Last weekend, I was on call. During the afternoon, I heard about a little baby in a remote location who had collapsed and was rushed to hospital. It turns out this little one (just a few weeks old) had an undiagnosed cardiac (heart) problem and his little heart had finally had it. He seemed very ill and so his mom took him to the small hospital in her town. The doctor there decided that he should be rushed immediately to the larger center a few hours away. He held his own during the transfer, but LL (Lucky Little one as I started calling him) arrested upon arrival at the larger center. Arrested! As in his heart stopped! I can only imagine what that would be like for his parents. Luck was with him! There happened to be a couple of new doctors who had just recently started working at the larger center and they managed to get that little heart started and stabilize LL. They called us at our tertiary care, pediatric hospital to say that if they could get LL to us, he would need an urgent cardiac catheterization.

This is where I come in. A cardiac cath is where a cardiologist accesses an artery and snakes a catheter or small tube up into the heart – either to see what is wrong and/or to fix it. You can imagine how delicate a procedure this is in a tiny baby – those blood vessels and tube are not very big. So we are the center in our region that does this. In order for a cardiac cath to be successful, patients must be very, very still – therefore they need an anesthetic!

And so I heard about LL late afternoon. Everyone was talking about “if he makes it to us”. Think about this: this little baby was at home with his mom eating, pooping, learning, cuddling, and suddenly it was “if it makes it to us, we will do this to try to save him”. I went home around 7pm, and to bed around 10 awaiting the call that LL had made it to us.

Around 12:30 am I got the call, the helicopter had landed. I got in my car, backed out, smashed the side view mirror (another story and I cannot blame it on rushing, I wasn’t) and went to the hospital. LL was there surrounded by the transport team and the ICU team. He actually looked better than expected. Sure he was on a lot of medications to support his blood pressure, and he was on a ventilator, but he was here! Off we went to the cath lab.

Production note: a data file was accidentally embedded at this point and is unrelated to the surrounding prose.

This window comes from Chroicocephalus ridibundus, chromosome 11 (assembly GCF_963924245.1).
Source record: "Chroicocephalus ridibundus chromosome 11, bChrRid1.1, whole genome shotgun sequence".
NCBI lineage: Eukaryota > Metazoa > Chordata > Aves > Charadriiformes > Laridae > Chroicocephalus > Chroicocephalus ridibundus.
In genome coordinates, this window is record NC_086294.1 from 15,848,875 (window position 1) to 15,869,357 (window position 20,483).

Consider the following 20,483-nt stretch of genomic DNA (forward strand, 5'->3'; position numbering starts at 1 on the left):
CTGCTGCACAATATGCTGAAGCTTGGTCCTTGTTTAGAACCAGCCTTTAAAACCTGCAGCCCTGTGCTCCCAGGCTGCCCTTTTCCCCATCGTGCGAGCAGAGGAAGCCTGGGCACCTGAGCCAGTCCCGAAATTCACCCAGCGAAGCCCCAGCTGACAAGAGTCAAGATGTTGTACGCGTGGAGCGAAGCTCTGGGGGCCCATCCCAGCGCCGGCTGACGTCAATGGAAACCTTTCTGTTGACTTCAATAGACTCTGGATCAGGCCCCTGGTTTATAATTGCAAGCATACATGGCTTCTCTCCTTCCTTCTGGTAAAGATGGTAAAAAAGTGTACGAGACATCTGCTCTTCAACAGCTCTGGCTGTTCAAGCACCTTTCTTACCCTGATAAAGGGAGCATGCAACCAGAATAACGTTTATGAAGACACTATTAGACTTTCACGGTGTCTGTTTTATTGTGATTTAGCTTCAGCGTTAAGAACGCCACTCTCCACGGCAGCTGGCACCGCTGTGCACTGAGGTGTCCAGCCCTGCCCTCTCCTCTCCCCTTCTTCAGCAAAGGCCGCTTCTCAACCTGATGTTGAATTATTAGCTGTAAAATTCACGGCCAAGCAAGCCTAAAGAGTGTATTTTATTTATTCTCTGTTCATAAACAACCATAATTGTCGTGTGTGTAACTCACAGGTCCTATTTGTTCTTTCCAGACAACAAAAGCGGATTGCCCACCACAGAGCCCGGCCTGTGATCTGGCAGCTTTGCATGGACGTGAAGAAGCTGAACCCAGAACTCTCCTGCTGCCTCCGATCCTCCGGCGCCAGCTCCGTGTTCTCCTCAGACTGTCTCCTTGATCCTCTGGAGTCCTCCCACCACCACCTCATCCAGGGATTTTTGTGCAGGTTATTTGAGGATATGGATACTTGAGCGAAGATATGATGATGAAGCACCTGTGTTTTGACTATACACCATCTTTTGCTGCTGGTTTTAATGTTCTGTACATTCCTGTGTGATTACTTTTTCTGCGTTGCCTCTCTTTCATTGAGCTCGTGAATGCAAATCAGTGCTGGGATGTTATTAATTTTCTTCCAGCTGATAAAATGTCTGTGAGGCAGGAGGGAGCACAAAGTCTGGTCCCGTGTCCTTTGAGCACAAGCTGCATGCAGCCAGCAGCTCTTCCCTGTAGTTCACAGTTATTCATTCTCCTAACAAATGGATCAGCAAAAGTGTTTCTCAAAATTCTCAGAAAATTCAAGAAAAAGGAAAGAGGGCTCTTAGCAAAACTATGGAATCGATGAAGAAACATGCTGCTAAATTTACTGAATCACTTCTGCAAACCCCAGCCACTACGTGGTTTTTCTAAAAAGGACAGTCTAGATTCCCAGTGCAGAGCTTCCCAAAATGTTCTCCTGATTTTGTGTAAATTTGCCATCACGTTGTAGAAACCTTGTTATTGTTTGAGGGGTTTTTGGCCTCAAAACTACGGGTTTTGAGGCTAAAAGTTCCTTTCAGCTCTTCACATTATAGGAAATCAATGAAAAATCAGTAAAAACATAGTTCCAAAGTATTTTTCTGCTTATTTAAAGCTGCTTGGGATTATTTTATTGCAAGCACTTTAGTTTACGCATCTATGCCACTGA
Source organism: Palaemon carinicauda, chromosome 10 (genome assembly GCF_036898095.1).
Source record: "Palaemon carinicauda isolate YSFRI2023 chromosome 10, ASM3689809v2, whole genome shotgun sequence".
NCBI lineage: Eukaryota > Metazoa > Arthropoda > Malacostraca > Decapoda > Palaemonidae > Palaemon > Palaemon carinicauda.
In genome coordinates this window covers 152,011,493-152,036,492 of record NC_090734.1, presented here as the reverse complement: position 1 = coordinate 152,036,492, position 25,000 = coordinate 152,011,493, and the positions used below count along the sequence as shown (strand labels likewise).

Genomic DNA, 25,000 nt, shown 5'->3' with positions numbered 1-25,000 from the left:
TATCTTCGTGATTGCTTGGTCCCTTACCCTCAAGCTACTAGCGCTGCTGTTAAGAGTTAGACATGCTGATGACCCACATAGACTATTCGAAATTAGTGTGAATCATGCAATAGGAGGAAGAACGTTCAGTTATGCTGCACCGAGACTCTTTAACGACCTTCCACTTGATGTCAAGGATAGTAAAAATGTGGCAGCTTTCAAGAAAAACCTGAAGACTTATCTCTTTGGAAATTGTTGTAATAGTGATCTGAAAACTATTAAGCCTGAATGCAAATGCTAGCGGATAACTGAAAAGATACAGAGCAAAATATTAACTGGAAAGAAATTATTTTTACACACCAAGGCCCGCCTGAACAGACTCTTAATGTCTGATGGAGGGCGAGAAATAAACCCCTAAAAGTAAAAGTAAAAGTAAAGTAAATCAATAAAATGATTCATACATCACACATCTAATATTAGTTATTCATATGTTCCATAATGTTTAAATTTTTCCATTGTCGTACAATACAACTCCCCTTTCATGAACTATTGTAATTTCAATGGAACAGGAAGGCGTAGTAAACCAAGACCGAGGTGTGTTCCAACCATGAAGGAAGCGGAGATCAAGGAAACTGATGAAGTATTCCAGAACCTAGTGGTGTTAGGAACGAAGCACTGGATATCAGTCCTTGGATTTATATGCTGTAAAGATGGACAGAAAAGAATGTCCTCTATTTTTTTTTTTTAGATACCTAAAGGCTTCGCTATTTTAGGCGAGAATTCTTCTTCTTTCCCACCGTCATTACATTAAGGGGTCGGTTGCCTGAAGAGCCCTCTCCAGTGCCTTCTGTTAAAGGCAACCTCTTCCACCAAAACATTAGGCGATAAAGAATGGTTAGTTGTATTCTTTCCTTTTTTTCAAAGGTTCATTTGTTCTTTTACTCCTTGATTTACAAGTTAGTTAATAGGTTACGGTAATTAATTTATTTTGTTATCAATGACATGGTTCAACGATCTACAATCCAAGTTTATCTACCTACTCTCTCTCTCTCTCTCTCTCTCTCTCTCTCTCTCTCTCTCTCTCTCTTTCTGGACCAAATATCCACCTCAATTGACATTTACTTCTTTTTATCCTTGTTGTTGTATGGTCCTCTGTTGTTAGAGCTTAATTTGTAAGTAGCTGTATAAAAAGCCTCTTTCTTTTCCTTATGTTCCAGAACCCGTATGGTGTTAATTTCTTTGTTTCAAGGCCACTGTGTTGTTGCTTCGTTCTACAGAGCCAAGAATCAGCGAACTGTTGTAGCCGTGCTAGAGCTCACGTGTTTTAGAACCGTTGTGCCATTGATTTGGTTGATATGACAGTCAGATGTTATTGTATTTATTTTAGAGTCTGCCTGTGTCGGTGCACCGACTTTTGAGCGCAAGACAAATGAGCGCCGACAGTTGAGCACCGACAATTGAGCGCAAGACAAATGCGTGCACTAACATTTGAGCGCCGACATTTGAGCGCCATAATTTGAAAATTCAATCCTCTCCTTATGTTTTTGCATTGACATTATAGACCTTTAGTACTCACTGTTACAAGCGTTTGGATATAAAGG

I was sweating only a little. After all, LL’s luck had held out thus far: to remote hospital in time to be transferred, to larger hospital in time to meet new specialist doctors, and now to us in time to go to the cath lab. OK, maybe I was sweating a lot.

We got him all settled and the cardiologist began his work. As he was working, things started to get challenging for me. LL’s carbon dioxide started to rise (this is the gas you breathe out), and it became harder to get air into his lungs. We sent off a blood gas which would give us more information as to how we were doing managing his respirations. Turns out we (I) were not doing well at all. His pH was very low (should be around 7.4 and it was much lower) and his carbon dioxide was high. I tried everything I could think of and then decided to change ventilators. The cardiologist asked me if he should stop and I said no because I just wanted this to be over!

We changed ventilators just as the cardiologist managed to open a blocked heart valve, which was causing LL’s trouble. Within seconds everything improved! It was unbelievable. We all looked at each other and realized what had been going on. I was unable to improve LL’s ventilation because his lungs were filling up with fluid, because his heart was failing. There was nothing I could have done. LL had been dying. A few more minutes and it would have been too late, it wouldn’t have mattered what the cardiologist did to his heart.

The valve had been opened in the nick of time!

I left the hospital at 4:30am, feeling tired but satisfied. LL’s heart had already regained some of its function and it was no problem to manage his ventilation now. I am happy to report that he is making a full recovery. As for myself and the cardiac cath team, we will not ever forget that moment that happened just in the nick of time. Someone should tell LL to play the lottery when he is older – he definitely has luck on his side.

One of those days that reminded me why I love my job, even at 4:30 am.